To use the F/A-26B's radar system, pull up the RADAR page on the MFD and twist the Radar Toggle Knob clockwise. On the RADAR page, a line will be shown sweeping from left to right on a cone. Allied aircraft will show up as blue circles with lines jutting out at the front, enemy units will be shown as orange triangles with lines jutting out at the front, and missiles (Allied and Enemy) will be shown as red circles with lines sticking out from four ends. While the RADAR MFD is set as SOI (using the button in the upper-right corner), slewing the cursor over a contact and selecting it tracks the target using the F/A-26B's Track-While-Scan (TWS) system. This technique allows multiple targets within the radar's field of view to be tracked at once without having to rely on the main radar itself to sweep them. Up to 3 targets (excluding missiles) can be tracked at once via TWS. The downside to this is that the more targets that are being tracked by TWS, the slower the main radar will sweep, making finding new targets slower. To lock onto a target, select a contact again by pressing their corresponding button number on the left side of the MFD, or select them again using the slew cursor. A solid green line will connect to the target and two brief blips will play, signifying the establishment of a hard lock on the target. Targets with Radar Warning Receiver systems will be alerted to the hard lock. This system is required for the deployment of AIM-120 missiles. Pressing the + and - buttons on the radar will alter the displayed view range of the radar display. This can help differentiate between clustered targets at close range and show pinged contacts at longer ranges.
The ANGLE button on the RADAR MFD alters the sweep angle limit of the F/A-26B's radar. The radar starts at a sweep angle limit of 60 degrees; pressing the ANGLE button toggles the sweep angle limit between 30 degrees, 15 degrees, and then back to 60. A tighter sweep angle limit will result in a lower field of view for the radar, but this allows it to sweep much faster, mitigating any potential misfires from contacts suddenly 'disappearing' from the radar's field of view.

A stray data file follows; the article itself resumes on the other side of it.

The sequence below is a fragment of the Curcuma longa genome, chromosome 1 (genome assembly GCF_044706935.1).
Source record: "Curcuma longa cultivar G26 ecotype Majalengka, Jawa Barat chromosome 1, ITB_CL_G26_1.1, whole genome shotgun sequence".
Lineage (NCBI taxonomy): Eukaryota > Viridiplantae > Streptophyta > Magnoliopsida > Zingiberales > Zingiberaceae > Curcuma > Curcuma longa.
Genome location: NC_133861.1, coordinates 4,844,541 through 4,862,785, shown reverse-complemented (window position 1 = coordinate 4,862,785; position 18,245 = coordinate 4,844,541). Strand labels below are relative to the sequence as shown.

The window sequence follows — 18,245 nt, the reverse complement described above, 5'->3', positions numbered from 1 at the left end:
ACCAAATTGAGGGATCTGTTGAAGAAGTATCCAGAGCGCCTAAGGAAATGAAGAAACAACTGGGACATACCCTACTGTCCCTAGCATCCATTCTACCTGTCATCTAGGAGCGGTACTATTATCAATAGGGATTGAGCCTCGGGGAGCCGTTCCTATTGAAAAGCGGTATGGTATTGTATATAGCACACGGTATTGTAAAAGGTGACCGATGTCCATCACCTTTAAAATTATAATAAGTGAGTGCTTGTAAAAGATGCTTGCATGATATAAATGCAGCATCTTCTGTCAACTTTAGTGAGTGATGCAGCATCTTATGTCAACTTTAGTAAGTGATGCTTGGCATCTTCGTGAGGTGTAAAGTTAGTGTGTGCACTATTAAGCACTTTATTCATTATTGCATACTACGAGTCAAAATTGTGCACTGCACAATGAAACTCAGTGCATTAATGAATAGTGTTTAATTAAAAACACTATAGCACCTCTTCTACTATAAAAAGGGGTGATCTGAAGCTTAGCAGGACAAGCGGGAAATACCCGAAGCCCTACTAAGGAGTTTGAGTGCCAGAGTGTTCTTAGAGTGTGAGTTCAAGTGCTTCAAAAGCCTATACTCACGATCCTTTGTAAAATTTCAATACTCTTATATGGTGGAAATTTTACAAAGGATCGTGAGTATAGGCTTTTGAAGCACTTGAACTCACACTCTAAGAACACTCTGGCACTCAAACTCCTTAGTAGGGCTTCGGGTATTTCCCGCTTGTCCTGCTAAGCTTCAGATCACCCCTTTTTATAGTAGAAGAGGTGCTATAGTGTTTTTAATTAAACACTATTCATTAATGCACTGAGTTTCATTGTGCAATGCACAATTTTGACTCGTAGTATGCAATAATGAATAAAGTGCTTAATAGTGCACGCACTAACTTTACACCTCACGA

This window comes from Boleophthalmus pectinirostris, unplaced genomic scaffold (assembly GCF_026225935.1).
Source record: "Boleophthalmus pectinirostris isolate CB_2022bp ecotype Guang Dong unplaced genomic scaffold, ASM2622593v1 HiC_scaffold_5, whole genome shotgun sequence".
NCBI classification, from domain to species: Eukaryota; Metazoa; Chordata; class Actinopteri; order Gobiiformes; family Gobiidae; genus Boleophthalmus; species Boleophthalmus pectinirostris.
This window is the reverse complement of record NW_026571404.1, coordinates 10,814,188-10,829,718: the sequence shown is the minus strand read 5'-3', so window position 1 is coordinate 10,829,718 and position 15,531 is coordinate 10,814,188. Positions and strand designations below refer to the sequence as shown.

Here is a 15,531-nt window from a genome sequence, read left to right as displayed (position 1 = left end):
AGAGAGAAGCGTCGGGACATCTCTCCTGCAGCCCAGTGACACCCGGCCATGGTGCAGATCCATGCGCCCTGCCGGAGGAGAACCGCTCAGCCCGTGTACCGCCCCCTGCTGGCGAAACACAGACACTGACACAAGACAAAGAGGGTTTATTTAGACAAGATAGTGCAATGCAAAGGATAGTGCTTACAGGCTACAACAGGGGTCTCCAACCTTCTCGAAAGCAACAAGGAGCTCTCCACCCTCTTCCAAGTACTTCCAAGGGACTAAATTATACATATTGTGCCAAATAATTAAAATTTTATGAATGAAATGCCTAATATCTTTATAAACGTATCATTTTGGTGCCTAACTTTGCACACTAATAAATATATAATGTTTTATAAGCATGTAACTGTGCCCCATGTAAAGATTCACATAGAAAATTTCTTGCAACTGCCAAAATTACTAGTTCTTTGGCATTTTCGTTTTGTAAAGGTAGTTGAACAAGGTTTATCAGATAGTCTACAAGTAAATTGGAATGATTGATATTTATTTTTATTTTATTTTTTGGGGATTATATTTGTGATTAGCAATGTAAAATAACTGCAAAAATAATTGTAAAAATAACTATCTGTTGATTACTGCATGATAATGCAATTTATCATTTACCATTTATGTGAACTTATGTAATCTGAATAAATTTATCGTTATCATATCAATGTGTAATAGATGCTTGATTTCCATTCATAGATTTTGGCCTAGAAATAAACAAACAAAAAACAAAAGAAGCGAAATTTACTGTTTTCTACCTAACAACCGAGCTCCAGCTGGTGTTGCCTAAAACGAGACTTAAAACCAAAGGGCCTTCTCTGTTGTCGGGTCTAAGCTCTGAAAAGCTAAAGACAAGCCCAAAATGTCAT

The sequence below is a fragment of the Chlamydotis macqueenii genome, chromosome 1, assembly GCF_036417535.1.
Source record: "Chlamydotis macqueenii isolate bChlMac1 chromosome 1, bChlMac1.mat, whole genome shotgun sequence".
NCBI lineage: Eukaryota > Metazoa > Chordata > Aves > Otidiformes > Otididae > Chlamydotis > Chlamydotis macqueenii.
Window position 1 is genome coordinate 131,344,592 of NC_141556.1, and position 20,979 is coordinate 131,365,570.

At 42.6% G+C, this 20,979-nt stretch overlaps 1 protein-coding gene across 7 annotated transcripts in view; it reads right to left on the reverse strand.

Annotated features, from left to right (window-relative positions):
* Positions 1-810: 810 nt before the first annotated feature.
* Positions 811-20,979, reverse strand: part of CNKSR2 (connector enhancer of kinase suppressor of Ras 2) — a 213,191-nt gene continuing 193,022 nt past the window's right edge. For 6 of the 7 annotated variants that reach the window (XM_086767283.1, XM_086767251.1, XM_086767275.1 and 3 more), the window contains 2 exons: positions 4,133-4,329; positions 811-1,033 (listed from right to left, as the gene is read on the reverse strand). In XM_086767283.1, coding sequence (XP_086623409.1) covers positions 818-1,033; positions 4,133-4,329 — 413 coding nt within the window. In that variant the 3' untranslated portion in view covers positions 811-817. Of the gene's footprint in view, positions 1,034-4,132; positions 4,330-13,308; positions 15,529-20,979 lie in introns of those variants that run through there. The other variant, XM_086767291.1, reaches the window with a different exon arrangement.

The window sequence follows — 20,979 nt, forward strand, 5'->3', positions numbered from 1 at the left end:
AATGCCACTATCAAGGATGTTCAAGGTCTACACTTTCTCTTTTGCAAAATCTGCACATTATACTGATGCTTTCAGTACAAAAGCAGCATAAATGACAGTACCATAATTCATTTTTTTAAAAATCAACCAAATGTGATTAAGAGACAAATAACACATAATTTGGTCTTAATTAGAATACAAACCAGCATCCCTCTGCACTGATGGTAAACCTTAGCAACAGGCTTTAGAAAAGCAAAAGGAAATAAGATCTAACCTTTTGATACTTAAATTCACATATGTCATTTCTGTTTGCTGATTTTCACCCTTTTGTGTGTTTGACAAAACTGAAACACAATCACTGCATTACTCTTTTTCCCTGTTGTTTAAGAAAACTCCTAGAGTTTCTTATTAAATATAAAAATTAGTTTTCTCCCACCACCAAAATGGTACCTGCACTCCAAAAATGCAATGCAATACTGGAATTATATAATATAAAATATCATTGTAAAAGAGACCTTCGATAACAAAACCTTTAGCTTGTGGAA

The MODE button switches the radar from horizontal sweep mode (default) to Forward Boresight mode. In this mode, the radar points straight forward and locks (hard lock) onto the first contact it spots. The radar in Boresight mode will only lock onto targets up to ~15 kilometers away. The HEAD button below MODE switches the radar to Head-tracking Boresight mode; instead of pointing straight forward, the Boresight radar follows the player's head movements, locking onto whatever it finds first.
- NOT PICTURED:
- IFLOLS Indicator: During coordinated carrier landings, reflects the current state of the carrier's IFLOLS.
When landing using the ATC found in COMMS, Instrument Landing System (ILS) information will be displayed on this dial.
- The orange line represents runway lineup. The center line tells you which direction to turn towards.
- The yellow line represents glideslope lineup. The center line tells you which direction to pitch towards.
- The F/A-26B is the only playable aircraft in the game that is incapable of vertical flight.
|AV-42C • F/A-26B • F-45A • AH-94*|
|Aircraft||AH-94 • AV-42C • B-11 Bomber • E-4 Overlord • F-45A • F/A-26B • KC-49 Tanker • MQ-31|
|Ground Units||C-RAM Truck • Infantry (MANPADS) • M1 Tank • Rocket Artillery Truck • SLAM Truck • SRAD • Watchman Truck|
|Stationary Emplacements||Bunker A • Fire Ctrl Radar P • Storage Tent A • SAM Launcher P • SAM S/A Radar|
|Sea||Aircraft Carrier • Allied Cruiser • Assault Carrier|
|(Parenthesis) denote unit variants.|